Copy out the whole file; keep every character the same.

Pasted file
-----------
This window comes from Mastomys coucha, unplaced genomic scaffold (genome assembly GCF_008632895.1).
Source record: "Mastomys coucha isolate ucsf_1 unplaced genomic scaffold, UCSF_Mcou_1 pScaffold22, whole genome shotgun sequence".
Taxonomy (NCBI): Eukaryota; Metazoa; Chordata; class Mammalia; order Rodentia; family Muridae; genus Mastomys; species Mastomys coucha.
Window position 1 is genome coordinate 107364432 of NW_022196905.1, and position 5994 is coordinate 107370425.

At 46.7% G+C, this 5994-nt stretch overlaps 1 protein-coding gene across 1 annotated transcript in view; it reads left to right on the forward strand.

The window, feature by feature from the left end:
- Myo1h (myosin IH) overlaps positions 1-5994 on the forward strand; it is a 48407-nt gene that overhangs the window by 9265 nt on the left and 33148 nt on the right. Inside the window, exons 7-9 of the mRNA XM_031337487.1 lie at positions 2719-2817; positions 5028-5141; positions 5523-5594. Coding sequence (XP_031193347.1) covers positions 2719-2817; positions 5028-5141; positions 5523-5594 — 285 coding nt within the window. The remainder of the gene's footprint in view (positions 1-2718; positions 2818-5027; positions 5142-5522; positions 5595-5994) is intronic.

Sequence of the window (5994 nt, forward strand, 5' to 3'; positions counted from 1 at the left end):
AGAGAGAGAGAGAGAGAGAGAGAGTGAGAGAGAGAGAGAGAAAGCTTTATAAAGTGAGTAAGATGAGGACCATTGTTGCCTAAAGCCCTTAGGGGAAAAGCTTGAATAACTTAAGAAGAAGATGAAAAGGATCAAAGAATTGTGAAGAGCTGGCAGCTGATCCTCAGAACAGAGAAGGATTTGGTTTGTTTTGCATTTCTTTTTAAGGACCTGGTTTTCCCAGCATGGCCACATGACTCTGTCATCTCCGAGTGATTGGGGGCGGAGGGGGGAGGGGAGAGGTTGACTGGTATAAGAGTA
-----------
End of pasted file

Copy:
This window comes from Mastomys coucha, unplaced genomic scaffold (genome assembly GCF_008632895.1).
Source record: "Mastomys coucha isolate ucsf_1 unplaced genomic scaffold, UCSF_Mcou_1 pScaffold22, whole genome shotgun sequence".
Taxonomy (NCBI): Eukaryota; Metazoa; Chordata; class Mammalia; order Rodentia; family Muridae; genus Mastomys; species Mastomys coucha.
Window position 1 is genome coordinate 107364432 of NW_022196905.1, and position 5994 is coordinate 107370425.

At 46.7% G+C, this 5994-nt stretch overlaps 1 protein-coding gene across 1 annotated transcript in view; it reads left to right on the forward strand.

The window, feature by feature from the left end:
- Myo1h (myosin IH) overlaps positions 1-5994 on the forward strand; it is a 48407-nt gene that overhangs the window by 9265 nt on the left and 33148 nt on the right. Inside the window, exons 7-9 of the mRNA XM_031337487.1 lie at positions 2719-2817; positions 5028-5141; positions 5523-5594. Coding sequence (XP_031193347.1) covers positions 2719-2817; positions 5028-5141; positions 5523-5594 — 285 coding nt within the window. The remainder of the gene's footprint in view (positions 1-2718; positions 2818-5027; positions 5142-5522; positions 5595-5994) is intronic.

Sequence of the window (5994 nt, forward strand, 5' to 3'; positions counted from 1 at the left end):
AGAGAGAGAGAGAGAGAGAGAGAGTGAGAGAGAGAGAGAGAAAGCTTTATAAAGTGAGTAAGATGAGGACCATTGTTGCCTAAAGCCCTTAGGGGAAAAGCTTGAATAACTTAAGAAGAAGATGAAAAGGATCAAAGAATTGTGAAGAGCTGGCAGCTGATCCTCAGAACAGAGAAGGATTTGGTTTGTTTTGCATTTCTTTTTAAGGACCTGGTTTTCCCAGCATGGCCACATGACTCTGTCATCTCCGAGTGATTGGGGGCGGAGGGGGGAGGGGAGAGGTTGACTGGTATAAGAGTA